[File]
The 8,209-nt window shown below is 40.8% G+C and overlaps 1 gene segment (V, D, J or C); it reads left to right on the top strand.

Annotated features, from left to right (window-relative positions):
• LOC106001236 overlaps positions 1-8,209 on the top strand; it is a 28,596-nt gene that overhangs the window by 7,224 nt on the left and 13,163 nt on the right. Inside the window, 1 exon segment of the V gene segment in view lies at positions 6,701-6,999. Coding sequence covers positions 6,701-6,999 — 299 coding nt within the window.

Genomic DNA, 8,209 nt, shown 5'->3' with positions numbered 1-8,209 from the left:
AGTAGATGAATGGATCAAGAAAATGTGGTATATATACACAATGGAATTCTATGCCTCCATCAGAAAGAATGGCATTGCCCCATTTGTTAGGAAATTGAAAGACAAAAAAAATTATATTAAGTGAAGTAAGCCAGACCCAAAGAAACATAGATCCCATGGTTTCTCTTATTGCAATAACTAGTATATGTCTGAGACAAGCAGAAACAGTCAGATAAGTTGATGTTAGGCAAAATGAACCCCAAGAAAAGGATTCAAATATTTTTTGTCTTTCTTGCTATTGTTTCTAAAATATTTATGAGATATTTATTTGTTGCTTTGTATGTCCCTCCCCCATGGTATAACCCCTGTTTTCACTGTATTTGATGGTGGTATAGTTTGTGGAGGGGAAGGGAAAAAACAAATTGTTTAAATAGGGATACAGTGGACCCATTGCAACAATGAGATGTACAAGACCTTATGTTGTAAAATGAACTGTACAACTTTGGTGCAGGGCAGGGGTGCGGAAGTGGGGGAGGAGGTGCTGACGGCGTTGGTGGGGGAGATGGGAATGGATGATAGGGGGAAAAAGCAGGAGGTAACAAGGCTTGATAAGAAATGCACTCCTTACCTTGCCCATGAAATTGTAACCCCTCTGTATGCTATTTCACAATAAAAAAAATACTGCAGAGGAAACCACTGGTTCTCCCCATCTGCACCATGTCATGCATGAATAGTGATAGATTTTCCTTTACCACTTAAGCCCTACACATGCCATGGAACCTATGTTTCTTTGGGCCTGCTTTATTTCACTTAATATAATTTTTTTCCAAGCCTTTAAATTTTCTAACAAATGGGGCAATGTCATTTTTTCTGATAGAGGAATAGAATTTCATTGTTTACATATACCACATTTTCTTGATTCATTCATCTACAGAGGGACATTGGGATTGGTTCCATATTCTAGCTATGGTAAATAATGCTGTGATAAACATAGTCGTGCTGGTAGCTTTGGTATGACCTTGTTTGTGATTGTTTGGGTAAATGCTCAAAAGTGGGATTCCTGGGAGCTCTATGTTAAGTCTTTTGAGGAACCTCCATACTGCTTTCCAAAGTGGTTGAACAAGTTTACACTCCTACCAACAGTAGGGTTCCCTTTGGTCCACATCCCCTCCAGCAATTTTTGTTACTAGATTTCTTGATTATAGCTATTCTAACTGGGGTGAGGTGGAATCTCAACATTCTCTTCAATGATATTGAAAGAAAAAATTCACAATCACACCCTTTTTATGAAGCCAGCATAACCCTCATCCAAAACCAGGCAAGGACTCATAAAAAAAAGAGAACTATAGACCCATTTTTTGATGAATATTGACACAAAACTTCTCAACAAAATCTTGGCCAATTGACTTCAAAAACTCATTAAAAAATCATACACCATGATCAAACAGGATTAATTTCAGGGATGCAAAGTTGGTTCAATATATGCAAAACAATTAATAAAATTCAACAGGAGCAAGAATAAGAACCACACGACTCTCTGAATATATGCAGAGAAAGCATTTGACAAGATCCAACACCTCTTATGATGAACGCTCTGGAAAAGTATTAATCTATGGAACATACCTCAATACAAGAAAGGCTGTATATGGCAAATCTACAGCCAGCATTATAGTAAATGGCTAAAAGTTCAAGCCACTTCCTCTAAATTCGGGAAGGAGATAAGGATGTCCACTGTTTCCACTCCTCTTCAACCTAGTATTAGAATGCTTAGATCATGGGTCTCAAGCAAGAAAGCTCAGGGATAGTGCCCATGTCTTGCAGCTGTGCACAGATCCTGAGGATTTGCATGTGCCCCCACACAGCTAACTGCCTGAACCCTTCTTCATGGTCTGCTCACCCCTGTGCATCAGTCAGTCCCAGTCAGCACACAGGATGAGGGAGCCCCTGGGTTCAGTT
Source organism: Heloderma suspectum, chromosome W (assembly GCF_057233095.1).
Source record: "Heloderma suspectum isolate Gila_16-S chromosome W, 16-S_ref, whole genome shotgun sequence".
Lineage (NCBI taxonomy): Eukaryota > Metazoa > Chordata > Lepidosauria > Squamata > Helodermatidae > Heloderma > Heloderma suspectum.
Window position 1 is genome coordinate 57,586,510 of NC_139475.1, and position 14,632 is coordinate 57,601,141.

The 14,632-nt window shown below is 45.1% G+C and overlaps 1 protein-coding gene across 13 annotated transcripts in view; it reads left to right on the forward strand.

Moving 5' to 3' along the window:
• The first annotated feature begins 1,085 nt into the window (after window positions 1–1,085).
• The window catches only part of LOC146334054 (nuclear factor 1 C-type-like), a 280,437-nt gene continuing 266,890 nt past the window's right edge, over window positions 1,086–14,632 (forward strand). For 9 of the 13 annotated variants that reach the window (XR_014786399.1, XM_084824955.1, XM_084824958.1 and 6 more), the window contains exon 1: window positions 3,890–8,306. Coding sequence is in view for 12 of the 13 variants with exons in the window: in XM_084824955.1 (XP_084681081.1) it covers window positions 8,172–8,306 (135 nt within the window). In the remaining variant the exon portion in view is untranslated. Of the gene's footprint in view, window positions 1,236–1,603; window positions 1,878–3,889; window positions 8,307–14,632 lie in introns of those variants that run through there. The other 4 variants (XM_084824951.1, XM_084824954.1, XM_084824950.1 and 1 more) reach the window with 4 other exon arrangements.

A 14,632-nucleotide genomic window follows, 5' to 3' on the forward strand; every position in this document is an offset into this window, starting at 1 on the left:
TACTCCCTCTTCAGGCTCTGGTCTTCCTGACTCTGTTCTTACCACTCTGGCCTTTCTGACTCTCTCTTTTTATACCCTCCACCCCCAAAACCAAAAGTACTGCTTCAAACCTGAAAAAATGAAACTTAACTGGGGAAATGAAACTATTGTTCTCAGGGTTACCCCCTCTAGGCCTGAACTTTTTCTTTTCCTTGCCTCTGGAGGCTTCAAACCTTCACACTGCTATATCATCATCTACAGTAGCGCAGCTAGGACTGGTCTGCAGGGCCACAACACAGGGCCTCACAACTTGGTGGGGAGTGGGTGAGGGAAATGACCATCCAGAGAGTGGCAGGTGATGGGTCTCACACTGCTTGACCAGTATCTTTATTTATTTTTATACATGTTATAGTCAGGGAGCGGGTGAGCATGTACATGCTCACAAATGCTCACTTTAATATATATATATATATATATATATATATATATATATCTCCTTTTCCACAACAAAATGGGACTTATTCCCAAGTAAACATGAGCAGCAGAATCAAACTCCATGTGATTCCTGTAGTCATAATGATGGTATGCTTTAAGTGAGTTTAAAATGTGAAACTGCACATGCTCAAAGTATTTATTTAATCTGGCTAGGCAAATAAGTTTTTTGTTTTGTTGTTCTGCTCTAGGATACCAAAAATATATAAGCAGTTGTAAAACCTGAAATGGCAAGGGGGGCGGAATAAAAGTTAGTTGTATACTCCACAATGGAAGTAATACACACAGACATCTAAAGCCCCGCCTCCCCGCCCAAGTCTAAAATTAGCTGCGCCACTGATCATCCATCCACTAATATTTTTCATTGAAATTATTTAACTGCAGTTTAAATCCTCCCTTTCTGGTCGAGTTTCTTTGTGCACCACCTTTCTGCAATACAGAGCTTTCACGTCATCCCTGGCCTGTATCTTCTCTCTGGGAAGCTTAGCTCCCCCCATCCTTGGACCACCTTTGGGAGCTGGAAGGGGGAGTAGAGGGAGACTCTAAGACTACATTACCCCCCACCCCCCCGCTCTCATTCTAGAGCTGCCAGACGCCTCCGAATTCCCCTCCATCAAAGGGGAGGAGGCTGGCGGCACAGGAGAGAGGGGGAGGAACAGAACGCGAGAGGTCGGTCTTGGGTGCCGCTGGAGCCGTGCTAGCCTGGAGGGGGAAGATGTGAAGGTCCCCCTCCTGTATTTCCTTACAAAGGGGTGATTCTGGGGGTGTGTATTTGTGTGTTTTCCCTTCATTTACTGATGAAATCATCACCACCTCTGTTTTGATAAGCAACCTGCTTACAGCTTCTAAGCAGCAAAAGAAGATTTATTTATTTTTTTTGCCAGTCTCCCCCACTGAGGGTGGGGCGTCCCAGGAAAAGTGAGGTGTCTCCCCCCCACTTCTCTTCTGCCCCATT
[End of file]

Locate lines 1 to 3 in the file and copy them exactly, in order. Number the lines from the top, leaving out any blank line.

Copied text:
The 8,209-nt window shown below is 40.8% G+C and overlaps 1 gene segment (V, D, J or C); it reads left to right on the top strand.

Annotated features, from left to right (window-relative positions):
• LOC106001236 overlaps positions 1-8,209 on the top strand; it is a 28,596-nt gene that overhangs the window by 7,224 nt on the left and 13,163 nt on the right. Inside the window, 1 exon segment of the V gene segment in view lies at positions 6,701-6,999. Coding sequence covers positions 6,701-6,999 — 299 coding nt within the window.